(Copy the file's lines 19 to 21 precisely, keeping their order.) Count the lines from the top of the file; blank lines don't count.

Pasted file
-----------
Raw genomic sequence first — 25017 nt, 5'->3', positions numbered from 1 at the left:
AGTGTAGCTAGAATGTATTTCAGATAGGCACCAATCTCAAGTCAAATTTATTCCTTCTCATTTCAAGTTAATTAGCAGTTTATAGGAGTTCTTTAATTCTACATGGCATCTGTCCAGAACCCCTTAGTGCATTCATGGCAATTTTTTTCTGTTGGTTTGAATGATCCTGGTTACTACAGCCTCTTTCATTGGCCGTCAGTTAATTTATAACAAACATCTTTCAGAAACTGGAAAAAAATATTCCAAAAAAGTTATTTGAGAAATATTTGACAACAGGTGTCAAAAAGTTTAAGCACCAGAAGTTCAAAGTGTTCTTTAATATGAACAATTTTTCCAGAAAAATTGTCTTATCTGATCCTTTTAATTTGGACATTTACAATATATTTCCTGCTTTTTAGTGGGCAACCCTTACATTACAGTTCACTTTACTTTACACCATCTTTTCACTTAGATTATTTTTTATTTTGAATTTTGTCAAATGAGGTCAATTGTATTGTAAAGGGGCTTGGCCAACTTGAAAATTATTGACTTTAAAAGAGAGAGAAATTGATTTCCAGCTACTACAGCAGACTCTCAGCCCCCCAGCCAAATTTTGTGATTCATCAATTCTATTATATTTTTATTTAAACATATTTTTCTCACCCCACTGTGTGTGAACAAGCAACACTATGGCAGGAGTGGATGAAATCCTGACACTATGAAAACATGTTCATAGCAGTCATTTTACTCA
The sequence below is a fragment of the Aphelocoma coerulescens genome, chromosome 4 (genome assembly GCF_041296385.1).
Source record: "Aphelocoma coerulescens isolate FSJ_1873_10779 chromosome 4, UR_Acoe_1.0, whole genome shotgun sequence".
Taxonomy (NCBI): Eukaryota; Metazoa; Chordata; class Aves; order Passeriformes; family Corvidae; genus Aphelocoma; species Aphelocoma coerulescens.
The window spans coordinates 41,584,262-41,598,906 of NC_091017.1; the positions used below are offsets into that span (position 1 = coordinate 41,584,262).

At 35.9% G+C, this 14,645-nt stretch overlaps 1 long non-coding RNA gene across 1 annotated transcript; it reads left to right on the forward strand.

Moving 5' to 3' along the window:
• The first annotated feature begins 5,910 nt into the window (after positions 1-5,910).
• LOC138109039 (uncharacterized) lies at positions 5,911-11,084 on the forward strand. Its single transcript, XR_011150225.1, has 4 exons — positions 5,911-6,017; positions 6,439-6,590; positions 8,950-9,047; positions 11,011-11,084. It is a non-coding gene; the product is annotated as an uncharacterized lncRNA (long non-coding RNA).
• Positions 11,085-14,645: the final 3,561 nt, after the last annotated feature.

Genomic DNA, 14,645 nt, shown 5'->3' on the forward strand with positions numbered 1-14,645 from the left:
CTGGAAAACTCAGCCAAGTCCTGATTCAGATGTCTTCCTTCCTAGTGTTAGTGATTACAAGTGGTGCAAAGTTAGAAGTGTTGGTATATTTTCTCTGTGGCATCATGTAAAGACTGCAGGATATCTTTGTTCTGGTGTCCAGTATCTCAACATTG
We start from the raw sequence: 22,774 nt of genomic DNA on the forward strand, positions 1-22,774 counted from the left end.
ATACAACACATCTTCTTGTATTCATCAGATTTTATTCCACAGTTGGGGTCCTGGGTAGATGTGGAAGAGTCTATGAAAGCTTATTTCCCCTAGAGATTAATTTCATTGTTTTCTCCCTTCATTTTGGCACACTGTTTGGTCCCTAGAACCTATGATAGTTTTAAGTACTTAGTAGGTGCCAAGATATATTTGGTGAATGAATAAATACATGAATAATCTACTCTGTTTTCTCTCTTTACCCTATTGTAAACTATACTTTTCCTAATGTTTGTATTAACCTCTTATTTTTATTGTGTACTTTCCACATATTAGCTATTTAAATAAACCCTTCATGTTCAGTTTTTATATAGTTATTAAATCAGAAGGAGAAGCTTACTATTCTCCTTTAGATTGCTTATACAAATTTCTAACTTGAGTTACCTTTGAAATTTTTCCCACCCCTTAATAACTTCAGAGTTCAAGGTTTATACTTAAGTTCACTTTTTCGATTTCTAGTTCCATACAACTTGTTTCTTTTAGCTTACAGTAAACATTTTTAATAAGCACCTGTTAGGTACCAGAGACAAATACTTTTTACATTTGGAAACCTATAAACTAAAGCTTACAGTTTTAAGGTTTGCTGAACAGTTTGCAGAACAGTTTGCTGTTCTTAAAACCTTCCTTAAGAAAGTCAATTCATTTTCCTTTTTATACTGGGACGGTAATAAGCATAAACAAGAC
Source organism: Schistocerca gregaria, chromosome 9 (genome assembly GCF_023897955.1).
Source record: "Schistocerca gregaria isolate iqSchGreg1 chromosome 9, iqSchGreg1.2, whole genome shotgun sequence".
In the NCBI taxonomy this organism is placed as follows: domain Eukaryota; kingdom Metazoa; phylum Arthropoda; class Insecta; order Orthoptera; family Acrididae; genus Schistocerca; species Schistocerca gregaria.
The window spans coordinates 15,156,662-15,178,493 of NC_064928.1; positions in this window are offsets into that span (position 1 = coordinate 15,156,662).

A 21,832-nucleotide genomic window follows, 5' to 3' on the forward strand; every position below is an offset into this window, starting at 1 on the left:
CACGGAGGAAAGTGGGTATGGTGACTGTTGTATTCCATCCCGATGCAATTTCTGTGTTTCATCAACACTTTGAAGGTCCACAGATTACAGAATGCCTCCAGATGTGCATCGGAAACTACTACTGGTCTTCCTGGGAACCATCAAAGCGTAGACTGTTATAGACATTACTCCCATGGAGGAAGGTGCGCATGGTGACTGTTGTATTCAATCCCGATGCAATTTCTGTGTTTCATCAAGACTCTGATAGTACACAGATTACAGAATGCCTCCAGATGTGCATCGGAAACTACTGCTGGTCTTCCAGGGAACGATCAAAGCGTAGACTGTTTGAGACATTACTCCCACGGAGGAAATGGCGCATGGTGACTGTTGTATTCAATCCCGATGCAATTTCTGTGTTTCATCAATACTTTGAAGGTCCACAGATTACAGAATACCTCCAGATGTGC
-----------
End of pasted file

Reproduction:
The window spans coordinates 15,156,662-15,178,493 of NC_064928.1; positions in this window are offsets into that span (position 1 = coordinate 15,156,662).

A 21,832-nucleotide genomic window follows, 5' to 3' on the forward strand; every position below is an offset into this window, starting at 1 on the left:
CACGGAGGAAAGTGGGTATGGTGACTGTTGTATTCCATCCCGATGCAATTTCTGTGTTTCATCAACACTTTGAAGGTCCACAGATTACAGAATGCCTCCAGATGTGCATCGGAAACTACTACTGGTCTTCCTGGGAACCATCAAAGCGTAGACTGTTATAGACATTACTCCCATGGAGGAAGGTGCGCATGGTGACTGTTGTATTCAATCCCGATGCAATTTCTGTGTTTCATCAAGACTCTGATAGTACACAGATTACAGAATGCCTCCAGATGTGCATCGGAAACTACTGCTGGTCTTCCAGGGAACGATCAAAGCGTAGACTGTTTGAGACATTACTCCCACGGAGGAAATGGCGCATGGTGACTGTTGTATTCAATCCCGATGCAATTTCTGTGTTTCATCAATACTTTGAAGGTCCACAGATTACAGAATACCTCCAGATGTGC